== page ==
Avocado oil’s abundant fatty acids help balance skin’s moisture levels, and the antioxidant vitamins A, C, and E protect skin from further damage. Combine equal parts avocado oil and evening-primrose oil (which supports collagen synthesis with its gamma linoleic acid) in a sealable bottle and shake to blend. Massage five or six drops into clean skin, and then cover your face with a warm washcloth for a minute to help the oils sink in.
Rich in oil, walnuts make for extra-gentle sloughing. Blend 1/4 cup shelled walnuts, 1/2 cup olive oil (for extra emollients), and a tablespoon of honey (to seal moisture into your skin) in a food processor set on a slow speed, creating a fine-particle scrub. Standing in the shower (if you’re scrubbing your feet) or over a sink (if it’s for your hands), work the mixture thoroughly over your skin for a couple of minutes. Rinse with warm water.
The fruit acid loosens dead skin cells. Cut a fresh orange in half and squeeze the juice of one half into a bowl. Add 1/4 cup granulated sugar and 1/4 cup olive oil and then blend into a moisture-rich scrub. Next, rub the exposed side of the other half of the orange over knees, elbows, heels, and any other dry spots. Last, rub in the sugar mixture to slough off dead skin. Rinse with warm water and pat skin dry.
The lactic acid in milk serves as a gentle skin exfoliant, while its natural fat content acts as a body moisturizer. Add a gallon of whole milk to a tubful of warm water and soak. It’s a great alternative to sugar and salt scrubs, which may be too abrasive for people who suffer from eczema, psoriasis, or sensitive skin. If you prefer a fragranced bath, add 10 to 20 drops of an essential oil such as lavender.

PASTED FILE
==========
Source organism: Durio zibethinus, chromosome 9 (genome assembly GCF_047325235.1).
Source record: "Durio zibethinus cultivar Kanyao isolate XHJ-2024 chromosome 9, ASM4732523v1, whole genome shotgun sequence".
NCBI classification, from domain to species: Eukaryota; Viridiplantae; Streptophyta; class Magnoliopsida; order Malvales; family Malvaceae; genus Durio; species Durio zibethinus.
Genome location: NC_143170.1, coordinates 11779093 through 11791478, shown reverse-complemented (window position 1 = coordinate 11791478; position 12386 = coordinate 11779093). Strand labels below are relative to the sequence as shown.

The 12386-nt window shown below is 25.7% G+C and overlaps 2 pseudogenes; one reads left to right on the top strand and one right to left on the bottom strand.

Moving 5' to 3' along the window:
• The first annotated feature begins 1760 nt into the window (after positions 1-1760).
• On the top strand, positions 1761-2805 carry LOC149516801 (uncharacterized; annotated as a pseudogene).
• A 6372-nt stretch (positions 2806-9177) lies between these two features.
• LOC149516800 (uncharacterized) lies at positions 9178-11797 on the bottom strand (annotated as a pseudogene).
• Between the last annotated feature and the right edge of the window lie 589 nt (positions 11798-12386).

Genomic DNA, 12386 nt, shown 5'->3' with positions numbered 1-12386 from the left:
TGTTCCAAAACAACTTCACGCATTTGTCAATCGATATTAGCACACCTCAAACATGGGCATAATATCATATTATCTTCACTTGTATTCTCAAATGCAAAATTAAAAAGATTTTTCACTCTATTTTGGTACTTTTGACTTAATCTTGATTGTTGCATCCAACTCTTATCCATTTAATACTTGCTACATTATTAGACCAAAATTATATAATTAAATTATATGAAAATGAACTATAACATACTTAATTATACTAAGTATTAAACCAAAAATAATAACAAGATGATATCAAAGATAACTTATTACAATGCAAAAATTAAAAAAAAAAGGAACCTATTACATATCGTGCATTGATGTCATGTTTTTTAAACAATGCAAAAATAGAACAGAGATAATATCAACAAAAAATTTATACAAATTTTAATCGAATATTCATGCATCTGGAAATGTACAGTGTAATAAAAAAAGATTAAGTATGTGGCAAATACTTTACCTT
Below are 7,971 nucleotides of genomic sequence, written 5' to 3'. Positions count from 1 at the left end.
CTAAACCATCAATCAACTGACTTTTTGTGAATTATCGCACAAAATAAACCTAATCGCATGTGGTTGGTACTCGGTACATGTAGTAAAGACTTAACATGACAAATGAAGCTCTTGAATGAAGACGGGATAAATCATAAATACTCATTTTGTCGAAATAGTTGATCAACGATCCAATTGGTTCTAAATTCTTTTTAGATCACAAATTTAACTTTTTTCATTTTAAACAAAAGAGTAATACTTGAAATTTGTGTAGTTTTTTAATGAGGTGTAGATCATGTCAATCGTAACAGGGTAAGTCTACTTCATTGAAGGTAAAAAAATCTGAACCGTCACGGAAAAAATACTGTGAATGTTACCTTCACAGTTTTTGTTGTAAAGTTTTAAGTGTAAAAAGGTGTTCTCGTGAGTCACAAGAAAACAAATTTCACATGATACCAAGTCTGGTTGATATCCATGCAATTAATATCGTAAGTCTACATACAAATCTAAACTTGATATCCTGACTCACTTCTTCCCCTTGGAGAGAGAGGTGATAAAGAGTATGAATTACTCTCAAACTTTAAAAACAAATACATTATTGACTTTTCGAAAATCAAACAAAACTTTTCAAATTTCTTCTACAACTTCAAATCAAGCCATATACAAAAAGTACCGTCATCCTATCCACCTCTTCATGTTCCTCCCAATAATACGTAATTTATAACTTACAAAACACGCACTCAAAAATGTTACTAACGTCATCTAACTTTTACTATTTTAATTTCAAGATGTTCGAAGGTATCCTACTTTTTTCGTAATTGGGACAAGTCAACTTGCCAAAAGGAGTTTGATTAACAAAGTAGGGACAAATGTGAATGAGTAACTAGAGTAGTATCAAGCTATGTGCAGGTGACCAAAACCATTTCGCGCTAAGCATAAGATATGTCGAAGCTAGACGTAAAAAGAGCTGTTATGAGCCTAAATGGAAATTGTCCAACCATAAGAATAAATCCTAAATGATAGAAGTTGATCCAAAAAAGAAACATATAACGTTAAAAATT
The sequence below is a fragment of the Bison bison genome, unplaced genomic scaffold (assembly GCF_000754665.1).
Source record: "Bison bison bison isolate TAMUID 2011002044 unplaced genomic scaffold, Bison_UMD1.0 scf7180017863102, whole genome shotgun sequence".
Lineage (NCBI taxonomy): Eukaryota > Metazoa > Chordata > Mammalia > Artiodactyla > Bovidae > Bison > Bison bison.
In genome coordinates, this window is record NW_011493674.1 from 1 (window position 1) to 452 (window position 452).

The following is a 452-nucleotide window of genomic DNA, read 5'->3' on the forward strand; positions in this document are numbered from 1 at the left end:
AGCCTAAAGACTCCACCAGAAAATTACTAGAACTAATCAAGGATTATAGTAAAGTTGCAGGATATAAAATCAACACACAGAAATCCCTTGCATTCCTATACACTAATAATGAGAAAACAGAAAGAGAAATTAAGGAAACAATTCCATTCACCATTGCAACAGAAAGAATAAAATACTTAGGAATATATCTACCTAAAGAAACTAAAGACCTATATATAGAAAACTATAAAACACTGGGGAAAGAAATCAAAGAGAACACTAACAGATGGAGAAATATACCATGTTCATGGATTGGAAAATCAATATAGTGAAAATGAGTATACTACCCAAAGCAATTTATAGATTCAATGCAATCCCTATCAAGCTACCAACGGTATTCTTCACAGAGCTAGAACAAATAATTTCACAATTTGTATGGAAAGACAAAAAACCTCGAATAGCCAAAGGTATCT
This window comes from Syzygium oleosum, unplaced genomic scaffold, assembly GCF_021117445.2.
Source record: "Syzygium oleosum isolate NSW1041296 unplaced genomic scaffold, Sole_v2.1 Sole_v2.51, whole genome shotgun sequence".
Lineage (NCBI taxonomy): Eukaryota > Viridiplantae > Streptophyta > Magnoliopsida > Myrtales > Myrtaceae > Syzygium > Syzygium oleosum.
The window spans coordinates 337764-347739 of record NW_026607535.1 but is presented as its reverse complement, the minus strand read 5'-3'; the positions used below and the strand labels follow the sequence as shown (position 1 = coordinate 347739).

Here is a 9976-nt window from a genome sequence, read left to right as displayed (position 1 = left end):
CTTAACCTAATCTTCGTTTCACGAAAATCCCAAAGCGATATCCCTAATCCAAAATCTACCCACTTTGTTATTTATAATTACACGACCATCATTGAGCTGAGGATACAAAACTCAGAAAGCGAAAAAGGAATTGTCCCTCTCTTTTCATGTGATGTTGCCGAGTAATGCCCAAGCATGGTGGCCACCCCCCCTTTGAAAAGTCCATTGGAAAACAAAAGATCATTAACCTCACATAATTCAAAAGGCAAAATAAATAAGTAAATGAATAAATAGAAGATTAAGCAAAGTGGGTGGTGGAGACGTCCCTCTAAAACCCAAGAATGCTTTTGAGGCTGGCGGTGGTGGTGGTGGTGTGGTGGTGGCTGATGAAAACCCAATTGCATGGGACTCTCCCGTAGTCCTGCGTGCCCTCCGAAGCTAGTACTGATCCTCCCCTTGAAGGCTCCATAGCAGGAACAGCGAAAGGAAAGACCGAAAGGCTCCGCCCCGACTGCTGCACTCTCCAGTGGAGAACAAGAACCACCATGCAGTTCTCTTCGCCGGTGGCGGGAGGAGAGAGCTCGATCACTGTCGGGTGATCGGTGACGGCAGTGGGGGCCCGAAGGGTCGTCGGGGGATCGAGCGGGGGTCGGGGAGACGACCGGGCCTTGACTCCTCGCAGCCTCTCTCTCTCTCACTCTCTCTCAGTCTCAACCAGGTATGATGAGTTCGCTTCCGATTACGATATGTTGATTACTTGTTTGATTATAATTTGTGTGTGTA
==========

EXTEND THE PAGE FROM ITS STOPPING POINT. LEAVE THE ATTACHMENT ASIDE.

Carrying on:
Eggs’ high protein content helps improve hair’s resilience and luster. Whisk together 1 egg, 2 tablespoons coconut oil (rich in moisturizing fats), and 2 tablespoons sesame oil. Apply the mixture to dry hair and wrap a hot, moist towel around your head. Relax for five to 10 minutes. Without wetting hair first, work in a handful of shampoo, and then rinse and condition your hair.
Its high acid content makes skin inhospitable to blemish-causing bacteria. Place a handful of parsley (a skin-clarifying herb) into a French press and cover it with 1/2 cup of boiling water. Steep for 10 minutes, and then plunge and let the liquid cool. Transfer to a spray bottle along with a splash of vinegar and four drops of tea tree oil (an antiseptic), shake well, and spritz on a freshly cleansed face. (Store the spray bottle in the fridge.)
Yeast and hops help to swell the hair shaft and plump the cuticle, adding volume. The acidity of the beer helps remove built-up product residue. In the shower, after you’ve shampooed, pour a bottle of beer over your hair, Philip B. advises. Rinse briefly with fresh water (the idea is to avoid the Eau de Barfly effect while retaining the beer’s body-boosting benefits). A rich beer with a high yeast content works best.